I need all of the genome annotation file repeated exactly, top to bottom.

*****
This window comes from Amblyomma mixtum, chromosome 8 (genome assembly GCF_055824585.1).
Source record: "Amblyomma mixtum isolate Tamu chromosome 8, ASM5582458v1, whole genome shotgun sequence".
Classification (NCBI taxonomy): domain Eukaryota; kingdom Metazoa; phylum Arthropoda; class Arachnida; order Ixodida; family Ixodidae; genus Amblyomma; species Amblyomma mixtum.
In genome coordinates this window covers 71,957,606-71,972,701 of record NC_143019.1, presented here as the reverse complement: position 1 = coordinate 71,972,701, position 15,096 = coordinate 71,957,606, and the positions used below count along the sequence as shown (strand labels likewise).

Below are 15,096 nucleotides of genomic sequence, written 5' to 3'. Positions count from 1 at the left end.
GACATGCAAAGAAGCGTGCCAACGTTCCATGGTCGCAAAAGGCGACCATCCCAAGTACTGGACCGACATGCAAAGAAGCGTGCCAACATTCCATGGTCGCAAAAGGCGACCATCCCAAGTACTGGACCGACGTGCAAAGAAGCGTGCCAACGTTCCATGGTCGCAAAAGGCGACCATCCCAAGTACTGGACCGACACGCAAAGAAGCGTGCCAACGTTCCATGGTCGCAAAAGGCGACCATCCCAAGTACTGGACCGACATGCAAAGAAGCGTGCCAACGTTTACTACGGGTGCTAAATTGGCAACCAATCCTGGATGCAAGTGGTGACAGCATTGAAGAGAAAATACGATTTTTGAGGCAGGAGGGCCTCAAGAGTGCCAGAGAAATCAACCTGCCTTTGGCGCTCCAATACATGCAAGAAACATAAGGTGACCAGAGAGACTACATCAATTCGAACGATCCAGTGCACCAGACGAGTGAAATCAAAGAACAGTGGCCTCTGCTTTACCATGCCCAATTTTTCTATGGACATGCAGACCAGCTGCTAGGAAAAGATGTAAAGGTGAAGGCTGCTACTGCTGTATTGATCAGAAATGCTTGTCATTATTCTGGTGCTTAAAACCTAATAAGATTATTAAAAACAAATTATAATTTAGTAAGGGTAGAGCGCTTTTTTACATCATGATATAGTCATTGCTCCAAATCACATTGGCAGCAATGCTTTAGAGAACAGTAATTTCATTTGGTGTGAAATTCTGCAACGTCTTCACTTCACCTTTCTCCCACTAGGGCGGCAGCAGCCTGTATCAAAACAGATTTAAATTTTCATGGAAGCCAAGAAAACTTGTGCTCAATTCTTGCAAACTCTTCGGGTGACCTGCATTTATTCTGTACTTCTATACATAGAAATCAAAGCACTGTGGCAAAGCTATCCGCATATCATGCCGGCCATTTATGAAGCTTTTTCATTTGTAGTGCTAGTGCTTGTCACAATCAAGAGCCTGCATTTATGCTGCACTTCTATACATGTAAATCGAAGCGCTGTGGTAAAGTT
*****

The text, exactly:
This window comes from Amblyomma mixtum, chromosome 8 (genome assembly GCF_055824585.1).
Source record: "Amblyomma mixtum isolate Tamu chromosome 8, ASM5582458v1, whole genome shotgun sequence".
Classification (NCBI taxonomy): domain Eukaryota; kingdom Metazoa; phylum Arthropoda; class Arachnida; order Ixodida; family Ixodidae; genus Amblyomma; species Amblyomma mixtum.
In genome coordinates this window covers 71,957,606-71,972,701 of record NC_143019.1, presented here as the reverse complement: position 1 = coordinate 71,972,701, position 15,096 = coordinate 71,957,606, and the positions used below count along the sequence as shown (strand labels likewise).

Below are 15,096 nucleotides of genomic sequence, written 5' to 3'. Positions count from 1 at the left end.
GACATGCAAAGAAGCGTGCCAACGTTCCATGGTCGCAAAAGGCGACCATCCCAAGTACTGGACCGACATGCAAAGAAGCGTGCCAACATTCCATGGTCGCAAAAGGCGACCATCCCAAGTACTGGACCGACGTGCAAAGAAGCGTGCCAACGTTCCATGGTCGCAAAAGGCGACCATCCCAAGTACTGGACCGACACGCAAAGAAGCGTGCCAACGTTCCATGGTCGCAAAAGGCGACCATCCCAAGTACTGGACCGACATGCAAAGAAGCGTGCCAACGTTTACTACGGGTGCTAAATTGGCAACCAATCCTGGATGCAAGTGGTGACAGCATTGAAGAGAAAATACGATTTTTGAGGCAGGAGGGCCTCAAGAGTGCCAGAGAAATCAACCTGCCTTTGGCGCTCCAATACATGCAAGAAACATAAGGTGACCAGAGAGACTACATCAATTCGAACGATCCAGTGCACCAGACGAGTGAAATCAAAGAACAGTGGCCTCTGCTTTACCATGCCCAATTTTTCTATGGACATGCAGACCAGCTGCTAGGAAAAGATGTAAAGGTGAAGGCTGCTACTGCTGTATTGATCAGAAATGCTTGTCATTATTCTGGTGCTTAAAACCTAATAAGATTATTAAAAACAAATTATAATTTAGTAAGGGTAGAGCGCTTTTTTACATCATGATATAGTCATTGCTCCAAATCACATTGGCAGCAATGCTTTAGAGAACAGTAATTTCATTTGGTGTGAAATTCTGCAACGTCTTCACTTCACCTTTCTCCCACTAGGGCGGCAGCAGCCTGTATCAAAACAGATTTAAATTTTCATGGAAGCCAAGAAAACTTGTGCTCAATTCTTGCAAACTCTTCGGGTGACCTGCATTTATTCTGTACTTCTATACATAGAAATCAAAGCACTGTGGCAAAGCTATCCGCATATCATGCCGGCCATTTATGAAGCTTTTTCATTTGTAGTGCTAGTGCTTGTCACAATCAAGAGCCTGCATTTATGCTGCACTTCTATACATGTAAATCGAAGCGCTGTGGTAAAGTT